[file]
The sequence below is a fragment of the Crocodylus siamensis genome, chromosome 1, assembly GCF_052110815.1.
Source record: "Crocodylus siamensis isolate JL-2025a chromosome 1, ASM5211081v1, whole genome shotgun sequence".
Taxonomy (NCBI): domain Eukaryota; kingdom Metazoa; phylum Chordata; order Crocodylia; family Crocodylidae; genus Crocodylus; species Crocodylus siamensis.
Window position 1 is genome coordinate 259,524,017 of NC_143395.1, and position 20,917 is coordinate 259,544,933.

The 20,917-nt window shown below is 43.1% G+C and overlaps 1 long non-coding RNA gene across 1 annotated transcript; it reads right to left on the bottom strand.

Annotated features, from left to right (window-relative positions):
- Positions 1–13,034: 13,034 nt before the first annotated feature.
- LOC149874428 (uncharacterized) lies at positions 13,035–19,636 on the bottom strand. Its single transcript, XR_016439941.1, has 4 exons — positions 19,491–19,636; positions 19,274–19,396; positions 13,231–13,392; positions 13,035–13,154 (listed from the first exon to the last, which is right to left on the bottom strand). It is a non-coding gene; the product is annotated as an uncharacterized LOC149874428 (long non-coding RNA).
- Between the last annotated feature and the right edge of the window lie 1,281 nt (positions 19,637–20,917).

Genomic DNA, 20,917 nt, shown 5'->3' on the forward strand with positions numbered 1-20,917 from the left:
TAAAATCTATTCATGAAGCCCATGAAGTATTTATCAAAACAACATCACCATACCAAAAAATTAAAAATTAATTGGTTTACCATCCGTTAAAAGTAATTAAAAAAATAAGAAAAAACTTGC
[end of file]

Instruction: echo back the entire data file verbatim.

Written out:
The sequence below is a fragment of the Crocodylus siamensis genome, chromosome 1, assembly GCF_052110815.1.
Source record: "Crocodylus siamensis isolate JL-2025a chromosome 1, ASM5211081v1, whole genome shotgun sequence".
Taxonomy (NCBI): domain Eukaryota; kingdom Metazoa; phylum Chordata; order Crocodylia; family Crocodylidae; genus Crocodylus; species Crocodylus siamensis.
Window position 1 is genome coordinate 259,524,017 of NC_143395.1, and position 20,917 is coordinate 259,544,933.

The 20,917-nt window shown below is 43.1% G+C and overlaps 1 long non-coding RNA gene across 1 annotated transcript; it reads right to left on the bottom strand.

Annotated features, from left to right (window-relative positions):
- Positions 1–13,034: 13,034 nt before the first annotated feature.
- LOC149874428 (uncharacterized) lies at positions 13,035–19,636 on the bottom strand. Its single transcript, XR_016439941.1, has 4 exons — positions 19,491–19,636; positions 19,274–19,396; positions 13,231–13,392; positions 13,035–13,154 (listed from the first exon to the last, which is right to left on the bottom strand). It is a non-coding gene; the product is annotated as an uncharacterized LOC149874428 (long non-coding RNA).
- Between the last annotated feature and the right edge of the window lie 1,281 nt (positions 19,637–20,917).

Genomic DNA, 20,917 nt, shown 5'->3' on the forward strand with positions numbered 1-20,917 from the left:
TAAAATCTATTCATGAAGCCCATGAAGTATTTATCAAAACAACATCACCATACCAAAAAATTAAAAATTAATTGGTTTACCATCCGTTAAAAGTAATTAAAAAAATAAGAAAAAACTTGC